DANSVILLE — Although investigators stress the importance of hunting safety there are still accidents that happen.

For the first time a local investigator has teamed together with two others to shed some light on this problem in an CSI fashion true-crime novel depicting real life incidents when hunting went very wrong.

Van Durme is currently doing book signings across the state for this true-crime novel he wrote with his partners.

This bestseller, Blood On The Leaves, by Michael Van Durme, Rod Slings, and Keith Byers is getting early praise from people all over the world. The book hit stands on Sept. 1, and is already highly recommended.

Van Durme was at the Wayland Public Library Tuesday, at 7 p.m. to talk about his book, and will be in Albion and Watkins Glen over the weekend. On Oct. 24 he will be in Rochester. On Nov. 10 at 6:30 p.m. Van Durme will be at the Dansville Public Library to talk about the book, and they will be available for purchase there as well.  

Capt. Van Durme, retired New York State Environmental Conservation Officer,  has been an avid hunter and outdoorsman his entire life, and devoted 35 years to investigating hunter related accidents. Although he has retired he still trains others on how to investigate hunting crimes, and has written manuals on the subject.

Van Durme invented a device after several years of research to help prevent accidental shootings. The Measurement of Visibility Device was created in 1999 for this purpose, and is still strongly used today by investigators across the country.

“I have been shot twice on the job,” he said. “The first chapter of the book talks about the first time I was shot, and the 25th chapter talks about the second time I was shot. Each time I was shot the person I arrested made a complaint about me. This 30 chapter book is about true story hunting incidents of cases I and my partners have worked on.”

Van Durme have been shot twice by hunters. First in 1987 by a frog hunter with a .22 rifle and then in 1996 by a deer hunter with a 12 ga. shotgun.

“In both cases, I saw the person before they shot me and was able to immediately arrest the shooter and appropriate criminal charges were filed,” he said. “After my second shooting injury, it was made clear to me that being able to establish and document the ability of a shooter to see, or not to see, their victim is critical while at the same time difficult to quantify.”

“This documentation has been vital in being able to proceed in both criminal and civil trials. As a result of both my own injuries and through the development of the MVD, investigating, analyzing and teaching others about Hunting Related Shooting Incidents (HRSIs) has become my passion,” Van Durme continued.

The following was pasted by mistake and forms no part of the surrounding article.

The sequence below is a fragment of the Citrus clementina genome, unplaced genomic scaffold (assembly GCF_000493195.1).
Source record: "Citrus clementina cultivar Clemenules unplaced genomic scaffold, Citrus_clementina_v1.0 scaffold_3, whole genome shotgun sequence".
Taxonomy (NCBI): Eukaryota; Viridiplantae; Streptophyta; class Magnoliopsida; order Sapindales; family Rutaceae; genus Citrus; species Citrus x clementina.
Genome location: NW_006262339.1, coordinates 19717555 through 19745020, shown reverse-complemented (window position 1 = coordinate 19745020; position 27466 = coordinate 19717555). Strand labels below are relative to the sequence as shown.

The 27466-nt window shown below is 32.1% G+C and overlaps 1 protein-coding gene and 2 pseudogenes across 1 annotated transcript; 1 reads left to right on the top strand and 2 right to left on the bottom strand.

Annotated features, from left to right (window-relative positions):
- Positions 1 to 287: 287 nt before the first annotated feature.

Van Durme decided after all of his experience it was up to him to train other officers.

“I became the lead instructor,” he said. “I have trained over 1,000 officers across 18 states. This is a special form of investigation, like the ones who investigate plane crashes.”  

The book itself took two years to complete, but in this case the publisher requested these experts write the book, and even offered them money and a contract before a single page was written.

“This kind of book has never been written before,” Van Durme said. “The publisher was very excited to have this book out there for people to read.”

There is a science to investigating hunting crimes.

“This concept is about 20 years old and we have been there from the very beginning,” Van Durme said. “All of the investigation done in New York has been done on what I wrote. Rod Slings started this in 1993, and Keith and I joined him in 1996. We have been working together ever since.”

There is one chapter dedicated to not being able to tell the story, because of the emotional pain it causes the investigator.

“Rod writes one chapter about two children who were friends, and it ended tragically in a hunting accident, and how it is too hard to tell the story,” Van Durme said. “It is hard to see an autopsy of a child.”

The book is available for $18 (with tax) at Dogwood Trading Company, Hyperion Arms and Ammo, Barnes and Noble, and Amazon.

“The biggest reason we wrote this book is too making hunting safe all the time,” Van Durme said. “If there are no more stories to tell, and no one ever has to go through this again … that would be perfect.”

Van Durme is very happy when his book is well respected, and hunters are sharing this information with other hunters.

“That is the most important part about it,” he said. “I want people to be safe out there.”

For more information on the authors, training, and the book you can visit the website at www.huntsrc.com or go to the Hunting and Shooting Related Consultants Facebook page.